Hastings to Tonbridge trains: £50 M&S vouchers for disruption

Landslip notice Trains on the Hastings to London line have been disrupted since before Christmas

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Hundreds of season ticket holders affected by closures on a railway line between East Sussex and Kent are being given £50 vouchers.

Southeastern said the Marks and Spencer vouchers were a way of thanking passenger for their patience.

The line between Hastings and Tonbridge has suffered a four-month series of closures because of landslips.

Passengers are calling for compensation to cover part of the cost of their season tickets.

Southeastern said it was encouraging travellers to claim compensation.

Start Quote

Getting underwear is all very well, but I think commuters paying over £4,000 a year for a season ticket would actually like a discount”

End Quote Greg Clark MP

"We understand that many factors have contributed to the very poor service, a number of which have been outside of Southeastern's control," said Bob Baker, chairman of Tunbridge Wells and District Rail Travellers Association.

"However, Southeastern, as a customer of Network Rail, will be reimbursed by the track owner so why shouldn't Southeastern do the same for its customers?"

Line still closed

Greg Clark, Conservative MP for Tunbridge Wells, is backing the call for cash payments.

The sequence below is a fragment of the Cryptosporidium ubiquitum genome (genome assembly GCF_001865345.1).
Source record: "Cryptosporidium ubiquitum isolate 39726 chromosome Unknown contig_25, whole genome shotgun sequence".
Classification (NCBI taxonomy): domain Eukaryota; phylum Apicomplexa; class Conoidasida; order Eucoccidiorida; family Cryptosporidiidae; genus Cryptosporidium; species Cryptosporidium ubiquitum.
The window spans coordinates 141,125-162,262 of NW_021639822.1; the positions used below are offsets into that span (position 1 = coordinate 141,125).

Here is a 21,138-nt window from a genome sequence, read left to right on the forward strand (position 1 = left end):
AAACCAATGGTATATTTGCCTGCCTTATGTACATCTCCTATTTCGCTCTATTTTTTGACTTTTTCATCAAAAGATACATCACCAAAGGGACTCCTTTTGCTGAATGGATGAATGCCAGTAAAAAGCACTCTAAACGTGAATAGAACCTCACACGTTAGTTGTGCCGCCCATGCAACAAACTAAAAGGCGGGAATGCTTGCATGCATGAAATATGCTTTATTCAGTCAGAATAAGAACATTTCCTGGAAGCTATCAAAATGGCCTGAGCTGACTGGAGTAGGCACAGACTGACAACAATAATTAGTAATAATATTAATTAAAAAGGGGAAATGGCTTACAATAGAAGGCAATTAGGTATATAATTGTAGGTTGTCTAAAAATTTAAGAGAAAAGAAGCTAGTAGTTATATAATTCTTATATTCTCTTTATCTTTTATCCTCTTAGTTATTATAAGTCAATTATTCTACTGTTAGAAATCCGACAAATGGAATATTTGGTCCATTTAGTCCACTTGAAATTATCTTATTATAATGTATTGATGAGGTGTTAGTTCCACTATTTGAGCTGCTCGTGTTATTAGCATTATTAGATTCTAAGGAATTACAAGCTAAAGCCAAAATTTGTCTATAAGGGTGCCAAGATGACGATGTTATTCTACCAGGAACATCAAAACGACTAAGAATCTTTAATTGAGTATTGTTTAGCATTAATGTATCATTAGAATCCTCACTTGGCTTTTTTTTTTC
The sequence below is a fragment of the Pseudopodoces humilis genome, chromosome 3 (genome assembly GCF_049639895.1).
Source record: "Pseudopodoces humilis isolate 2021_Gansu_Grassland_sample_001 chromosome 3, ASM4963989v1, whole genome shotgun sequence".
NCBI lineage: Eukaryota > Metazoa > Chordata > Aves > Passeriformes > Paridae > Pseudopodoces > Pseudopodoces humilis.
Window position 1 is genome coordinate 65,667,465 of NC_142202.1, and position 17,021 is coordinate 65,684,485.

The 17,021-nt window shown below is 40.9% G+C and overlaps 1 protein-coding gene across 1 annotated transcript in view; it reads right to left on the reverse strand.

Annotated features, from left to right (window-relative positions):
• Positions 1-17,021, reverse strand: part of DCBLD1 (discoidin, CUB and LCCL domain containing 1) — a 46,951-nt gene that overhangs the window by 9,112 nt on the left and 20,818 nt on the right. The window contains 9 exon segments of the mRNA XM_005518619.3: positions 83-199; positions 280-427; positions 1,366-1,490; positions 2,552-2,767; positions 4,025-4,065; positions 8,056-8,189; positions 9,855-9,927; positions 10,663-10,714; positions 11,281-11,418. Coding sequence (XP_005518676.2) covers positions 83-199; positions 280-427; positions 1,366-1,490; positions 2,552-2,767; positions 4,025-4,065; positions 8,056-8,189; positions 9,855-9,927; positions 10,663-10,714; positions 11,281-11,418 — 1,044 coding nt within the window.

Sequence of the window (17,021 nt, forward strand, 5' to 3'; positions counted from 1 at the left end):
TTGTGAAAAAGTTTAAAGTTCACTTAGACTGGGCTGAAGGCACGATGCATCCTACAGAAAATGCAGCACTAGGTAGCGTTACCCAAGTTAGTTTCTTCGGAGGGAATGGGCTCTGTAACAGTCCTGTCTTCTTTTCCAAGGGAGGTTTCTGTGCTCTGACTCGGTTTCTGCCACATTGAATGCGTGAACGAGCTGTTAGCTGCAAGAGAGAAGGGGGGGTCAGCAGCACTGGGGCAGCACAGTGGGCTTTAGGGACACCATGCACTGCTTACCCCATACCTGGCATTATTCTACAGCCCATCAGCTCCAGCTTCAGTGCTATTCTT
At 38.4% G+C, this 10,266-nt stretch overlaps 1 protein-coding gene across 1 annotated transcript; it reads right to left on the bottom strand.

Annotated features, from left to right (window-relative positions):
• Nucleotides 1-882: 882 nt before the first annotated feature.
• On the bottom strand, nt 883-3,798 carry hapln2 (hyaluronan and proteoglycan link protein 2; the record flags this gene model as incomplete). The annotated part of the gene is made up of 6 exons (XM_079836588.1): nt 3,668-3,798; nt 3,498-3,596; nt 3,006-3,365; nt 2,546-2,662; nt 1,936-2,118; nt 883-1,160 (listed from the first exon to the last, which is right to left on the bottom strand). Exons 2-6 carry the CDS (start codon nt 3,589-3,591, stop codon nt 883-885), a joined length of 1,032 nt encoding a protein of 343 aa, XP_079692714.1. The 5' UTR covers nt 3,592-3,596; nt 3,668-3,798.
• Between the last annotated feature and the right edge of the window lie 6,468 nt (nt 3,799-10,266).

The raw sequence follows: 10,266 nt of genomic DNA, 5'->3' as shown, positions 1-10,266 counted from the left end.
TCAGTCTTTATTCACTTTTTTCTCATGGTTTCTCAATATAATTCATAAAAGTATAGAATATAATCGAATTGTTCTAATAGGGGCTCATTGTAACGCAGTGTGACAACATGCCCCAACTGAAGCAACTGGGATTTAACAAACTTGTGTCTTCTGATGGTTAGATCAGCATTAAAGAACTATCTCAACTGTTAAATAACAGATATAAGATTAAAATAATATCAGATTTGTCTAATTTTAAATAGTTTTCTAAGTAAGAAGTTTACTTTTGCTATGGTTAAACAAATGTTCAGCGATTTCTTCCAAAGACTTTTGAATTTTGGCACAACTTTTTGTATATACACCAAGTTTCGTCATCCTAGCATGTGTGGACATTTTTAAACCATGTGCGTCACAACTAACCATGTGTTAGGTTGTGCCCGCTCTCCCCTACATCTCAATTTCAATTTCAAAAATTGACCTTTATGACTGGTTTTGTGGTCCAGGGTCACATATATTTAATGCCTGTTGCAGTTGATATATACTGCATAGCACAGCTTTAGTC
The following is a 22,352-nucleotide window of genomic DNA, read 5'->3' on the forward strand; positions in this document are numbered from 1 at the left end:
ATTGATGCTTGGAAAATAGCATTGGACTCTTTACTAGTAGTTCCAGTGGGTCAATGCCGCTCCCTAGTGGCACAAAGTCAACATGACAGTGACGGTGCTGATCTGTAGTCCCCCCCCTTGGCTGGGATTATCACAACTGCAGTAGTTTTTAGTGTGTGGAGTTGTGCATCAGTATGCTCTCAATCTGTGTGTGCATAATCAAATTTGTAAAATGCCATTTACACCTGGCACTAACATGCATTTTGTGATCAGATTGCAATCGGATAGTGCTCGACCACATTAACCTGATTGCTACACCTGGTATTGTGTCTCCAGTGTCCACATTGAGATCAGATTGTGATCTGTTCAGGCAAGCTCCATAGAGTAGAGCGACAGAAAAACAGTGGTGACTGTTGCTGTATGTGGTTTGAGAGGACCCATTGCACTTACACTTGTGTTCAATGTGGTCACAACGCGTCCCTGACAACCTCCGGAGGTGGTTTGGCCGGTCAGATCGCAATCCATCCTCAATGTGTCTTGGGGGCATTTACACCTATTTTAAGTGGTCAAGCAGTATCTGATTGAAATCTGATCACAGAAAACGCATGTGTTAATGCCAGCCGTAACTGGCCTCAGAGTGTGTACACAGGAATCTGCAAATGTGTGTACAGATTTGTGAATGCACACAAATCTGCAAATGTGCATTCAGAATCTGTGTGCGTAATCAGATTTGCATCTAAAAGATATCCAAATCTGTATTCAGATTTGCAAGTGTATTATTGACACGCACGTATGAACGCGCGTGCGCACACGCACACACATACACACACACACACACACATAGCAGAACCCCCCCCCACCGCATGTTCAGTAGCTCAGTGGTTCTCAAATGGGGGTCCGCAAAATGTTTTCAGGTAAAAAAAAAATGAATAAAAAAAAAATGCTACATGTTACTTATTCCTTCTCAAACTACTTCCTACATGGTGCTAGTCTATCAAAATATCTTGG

"Getting some underwear is all very well, but I think commuters paying over £4,000 a year for a season ticket would actually like a discount," he said.

Southeastern said the line would remain closed until further notice after more land movements last week.

Replacement buses are running between Battle and Robertsbridge.

Landslip between Wadhurst and Battle in East Sussex The line remains closed until further notice because of the landslips

On Tuesday, passengers suffered further disruption after three services were cancelled and 31 trains were delayed by five minutes or more.

The company said it did not have a final figure for the cost of issuing vouchers as some ticket holders were still claiming, but it would run into "tens of thousands".

It said if buses or trains were delayed by more than 30 minutes against its emergency timetable, travellers could claim compensation.

"We have been actively encouraging our passengers to claim," it said in a statement.

"For delays of less than 30 minutes, passengers are advised to contact our customer service team and all claims are considered on a case-by-case basis."

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